Without no doubt, we can all agree that cloud computing has played an indispensable role in modernizing how corporations, businesses, and enterprises work. Owing to this unprecedented success, the government has found it fit to shift from traditional ways of conducting business to reap the numerous benefits that come with the cloud. This radical shift is evident from the passing of the Government Modernizing Technology Act, the 2018 President’s Management Agenda, and the findings of the White House American Technology Council report. From these, it is crystal clear that the government considers modernizing its services a top priority. And migrating its services to the cloud is the frontrunner of all its efforts. Moreover, most government organizations are too well aware of the importance of shifting their services to the cloud.
The problem is, integrating cloud computing with federal services is shrouded in a myriad of misconceptions which revolve around security risks, and costs among others. Consequently, the adoption of cloud technology is either slowed or hampered together. To set the record straight, here are five misapprehensions about cloud technology and
1. Migrating to the cloud is always cheaper.
The truth: When migrating your services to the cloud, you must take into consideration the software’s initial and maintenance costs. For instance, it might not be worth to invest in
2. All our organizational data should be in the cloud. All our data processing should take place there, too.
The truth: Cloud technology will not always give you the necessary processing power and bandwidth to handle all of your organization’s data. As a matter of fact, trying to transfer large loads of data from the cloud to the user has the potential to cripple the network. If you are dealing with data-intensive workloads such as machine learning algorithms, employing decentralized data processing, or a hybrid architecture will come in handier.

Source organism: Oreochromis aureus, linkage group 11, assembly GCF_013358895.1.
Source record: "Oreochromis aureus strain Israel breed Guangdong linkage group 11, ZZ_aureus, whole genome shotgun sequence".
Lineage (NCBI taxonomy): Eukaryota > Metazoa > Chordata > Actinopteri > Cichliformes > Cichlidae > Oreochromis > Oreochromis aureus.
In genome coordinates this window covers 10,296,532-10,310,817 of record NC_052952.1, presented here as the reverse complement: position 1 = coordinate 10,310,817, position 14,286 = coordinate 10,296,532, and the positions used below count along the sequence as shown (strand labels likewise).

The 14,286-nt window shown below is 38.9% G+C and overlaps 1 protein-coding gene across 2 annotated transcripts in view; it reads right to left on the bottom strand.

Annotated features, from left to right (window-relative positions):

3. The cloud is intrinsically insecure such that it jeopardizes the safety of organizations data
The truth: This is clearly unfounded. The rise of industry-mandated security frameworks like Risk Management Framework (RMF), the National Institute of Standards and Technology (NIST), Federal Risk and Authorization Management Program (FedRAMP), plus dedicated cloud service provider (CSP) and contemporary monitoring and tooling make the cloud safe and powerful enough to handle big workloads of data. Therefore, the success or failure of an agency’s effort to migrate to the cloud is grounded on the capacity of its integrator, application owner, and CSP to clearly define techniques of securing the software’s layers, its architecture, and infrastructure.
4. To benefit from cloud technology, organizations need to adopt a cloud-native architectural application-wide, or enterprise-wide approach.
The truth: Though you can achieve lots of flexibility, and efficiency by decentralizing workloads into containerized micro-services which can be scaled, developed and updated independently, your migration to the cloud doesn’t have to be the “big bang” phenomenon. I mean, cheaper approaches like employing interim milestones can also bring that much needed operational efficiency.
5. In case of disruptive events such as natural disasters, power outages, or cyber-attacks a multi CSP strategy is necessary for recovery
The truth: Building a recovery and Cross CSPS backup on singular workloads can potentially incur a low cost to risk ratio. However, the chances are slim since it requires that all of your service providers should go down simultaneously. To avoid this, it’s essential that you leverage multiple ability zones, establish the risk to cost
The Bottom Line
The thing is, there are several factors that federal agencies need to take into consideration before migrating to the cloud. Fortunately, the DOD, CSPs, and the federal government are lowering the bottlenecks of adopting cloud technology. This gives integrators the leverage to help these agencies implement and develop cloud techniques that strike a perfect balance between technological advances and long term needs.